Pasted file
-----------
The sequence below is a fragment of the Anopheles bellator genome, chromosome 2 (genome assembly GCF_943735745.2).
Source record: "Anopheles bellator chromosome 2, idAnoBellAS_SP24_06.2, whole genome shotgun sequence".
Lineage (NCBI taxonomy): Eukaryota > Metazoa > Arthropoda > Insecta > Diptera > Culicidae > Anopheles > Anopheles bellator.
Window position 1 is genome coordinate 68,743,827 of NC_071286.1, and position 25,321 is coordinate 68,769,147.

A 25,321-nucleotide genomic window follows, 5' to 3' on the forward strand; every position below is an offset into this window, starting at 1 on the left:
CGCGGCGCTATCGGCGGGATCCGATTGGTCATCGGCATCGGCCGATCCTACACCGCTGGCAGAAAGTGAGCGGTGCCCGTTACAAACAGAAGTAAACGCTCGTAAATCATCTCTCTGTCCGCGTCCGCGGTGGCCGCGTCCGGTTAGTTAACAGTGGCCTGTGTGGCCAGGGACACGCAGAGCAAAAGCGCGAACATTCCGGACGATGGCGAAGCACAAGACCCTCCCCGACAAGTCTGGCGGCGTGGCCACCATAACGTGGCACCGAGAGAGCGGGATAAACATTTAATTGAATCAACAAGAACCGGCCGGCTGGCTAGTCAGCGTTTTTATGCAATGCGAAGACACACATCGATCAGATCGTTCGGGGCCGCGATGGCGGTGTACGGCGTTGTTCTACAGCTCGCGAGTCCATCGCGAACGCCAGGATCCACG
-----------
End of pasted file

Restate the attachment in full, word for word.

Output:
The sequence below is a fragment of the Anopheles bellator genome, chromosome 2 (genome assembly GCF_943735745.2).
Source record: "Anopheles bellator chromosome 2, idAnoBellAS_SP24_06.2, whole genome shotgun sequence".
Lineage (NCBI taxonomy): Eukaryota > Metazoa > Arthropoda > Insecta > Diptera > Culicidae > Anopheles > Anopheles bellator.
Window position 1 is genome coordinate 68,743,827 of NC_071286.1, and position 25,321 is coordinate 68,769,147.

A 25,321-nucleotide genomic window follows, 5' to 3' on the forward strand; every position below is an offset into this window, starting at 1 on the left:
CGCGGCGCTATCGGCGGGATCCGATTGGTCATCGGCATCGGCCGATCCTACACCGCTGGCAGAAAGTGAGCGGTGCCCGTTACAAACAGAAGTAAACGCTCGTAAATCATCTCTCTGTCCGCGTCCGCGGTGGCCGCGTCCGGTTAGTTAACAGTGGCCTGTGTGGCCAGGGACACGCAGAGCAAAAGCGCGAACATTCCGGACGATGGCGAAGCACAAGACCCTCCCCGACAAGTCTGGCGGCGTGGCCACCATAACGTGGCACCGAGAGAGCGGGATAAACATTTAATTGAATCAACAAGAACCGGCCGGCTGGCTAGTCAGCGTTTTTATGCAATGCGAAGACACACATCGATCAGATCGTTCGGGGCCGCGATGGCGGTGTACGGCGTTGTTCTACAGCTCGCGAGTCCATCGCGAACGCCAGGATCCACG